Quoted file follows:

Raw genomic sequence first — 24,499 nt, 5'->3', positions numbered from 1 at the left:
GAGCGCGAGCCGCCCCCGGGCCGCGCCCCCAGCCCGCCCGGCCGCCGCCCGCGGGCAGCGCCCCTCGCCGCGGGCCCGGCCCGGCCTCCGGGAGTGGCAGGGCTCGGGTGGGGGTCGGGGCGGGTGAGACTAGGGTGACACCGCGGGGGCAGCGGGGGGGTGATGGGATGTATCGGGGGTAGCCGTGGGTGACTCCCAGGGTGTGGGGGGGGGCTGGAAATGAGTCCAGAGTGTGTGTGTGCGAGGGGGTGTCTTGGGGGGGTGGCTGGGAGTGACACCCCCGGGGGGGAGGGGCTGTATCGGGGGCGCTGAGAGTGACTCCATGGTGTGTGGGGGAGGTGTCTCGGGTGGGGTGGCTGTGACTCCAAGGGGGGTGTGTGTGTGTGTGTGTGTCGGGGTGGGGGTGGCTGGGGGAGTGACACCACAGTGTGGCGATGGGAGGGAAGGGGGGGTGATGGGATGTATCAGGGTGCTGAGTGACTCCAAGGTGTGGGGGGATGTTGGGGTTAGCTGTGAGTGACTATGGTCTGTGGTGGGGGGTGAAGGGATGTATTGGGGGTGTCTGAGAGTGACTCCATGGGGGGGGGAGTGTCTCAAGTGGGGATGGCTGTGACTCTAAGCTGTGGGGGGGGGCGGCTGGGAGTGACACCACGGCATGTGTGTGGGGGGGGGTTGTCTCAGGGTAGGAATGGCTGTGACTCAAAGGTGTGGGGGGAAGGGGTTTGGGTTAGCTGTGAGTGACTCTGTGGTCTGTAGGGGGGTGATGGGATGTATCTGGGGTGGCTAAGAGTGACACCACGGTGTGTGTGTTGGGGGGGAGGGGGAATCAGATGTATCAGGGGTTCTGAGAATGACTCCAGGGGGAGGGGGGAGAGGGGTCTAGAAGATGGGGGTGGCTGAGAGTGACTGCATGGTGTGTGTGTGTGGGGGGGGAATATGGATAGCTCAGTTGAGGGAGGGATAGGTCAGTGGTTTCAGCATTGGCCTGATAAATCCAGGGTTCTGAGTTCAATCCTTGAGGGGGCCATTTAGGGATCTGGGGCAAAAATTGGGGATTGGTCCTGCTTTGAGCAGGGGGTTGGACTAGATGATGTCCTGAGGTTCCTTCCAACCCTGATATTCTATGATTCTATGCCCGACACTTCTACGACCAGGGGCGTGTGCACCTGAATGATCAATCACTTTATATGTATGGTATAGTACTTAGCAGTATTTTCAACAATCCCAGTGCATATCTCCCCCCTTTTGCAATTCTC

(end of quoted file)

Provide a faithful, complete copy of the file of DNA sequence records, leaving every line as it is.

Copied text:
Raw genomic sequence first — 24,499 nt, 5'->3', positions numbered from 1 at the left:
GAGCGCGAGCCGCCCCCGGGCCGCGCCCCCAGCCCGCCCGGCCGCCGCCCGCGGGCAGCGCCCCTCGCCGCGGGCCCGGCCCGGCCTCCGGGAGTGGCAGGGCTCGGGTGGGGGTCGGGGCGGGTGAGACTAGGGTGACACCGCGGGGGCAGCGGGGGGGTGATGGGATGTATCGGGGGTAGCCGTGGGTGACTCCCAGGGTGTGGGGGGGGGCTGGAAATGAGTCCAGAGTGTGTGTGTGCGAGGGGGTGTCTTGGGGGGGTGGCTGGGAGTGACACCCCCGGGGGGGAGGGGCTGTATCGGGGGCGCTGAGAGTGACTCCATGGTGTGTGGGGGAGGTGTCTCGGGTGGGGTGGCTGTGACTCCAAGGGGGGTGTGTGTGTGTGTGTGTGTCGGGGTGGGGGTGGCTGGGGGAGTGACACCACAGTGTGGCGATGGGAGGGAAGGGGGGGTGATGGGATGTATCAGGGTGCTGAGTGACTCCAAGGTGTGGGGGGATGTTGGGGTTAGCTGTGAGTGACTATGGTCTGTGGTGGGGGGTGAAGGGATGTATTGGGGGTGTCTGAGAGTGACTCCATGGGGGGGGGAGTGTCTCAAGTGGGGATGGCTGTGACTCTAAGCTGTGGGGGGGGGCGGCTGGGAGTGACACCACGGCATGTGTGTGGGGGGGGGTTGTCTCAGGGTAGGAATGGCTGTGACTCAAAGGTGTGGGGGGAAGGGGTTTGGGTTAGCTGTGAGTGACTCTGTGGTCTGTAGGGGGGTGATGGGATGTATCTGGGGTGGCTAAGAGTGACACCACGGTGTGTGTGTTGGGGGGGAGGGGGAATCAGATGTATCAGGGGTTCTGAGAATGACTCCAGGGGGAGGGGGGAGAGGGGTCTAGAAGATGGGGGTGGCTGAGAGTGACTGCATGGTGTGTGTGTGTGGGGGGGGAATATGGATAGCTCAGTTGAGGGAGGGATAGGTCAGTGGTTTCAGCATTGGCCTGATAAATCCAGGGTTCTGAGTTCAATCCTTGAGGGGGCCATTTAGGGATCTGGGGCAAAAATTGGGGATTGGTCCTGCTTTGAGCAGGGGGTTGGACTAGATGATGTCCTGAGGTTCCTTCCAACCCTGATATTCTATGATTCTATGCCCGACACTTCTACGACCAGGGGCGTGTGCACCTGAATGATCAATCACTTTATATGTATGGTATAGTACTTAGCAGTATTTTCAACAATCCCAGTGCATATCTCCCCCCTTTTGCAATTCTC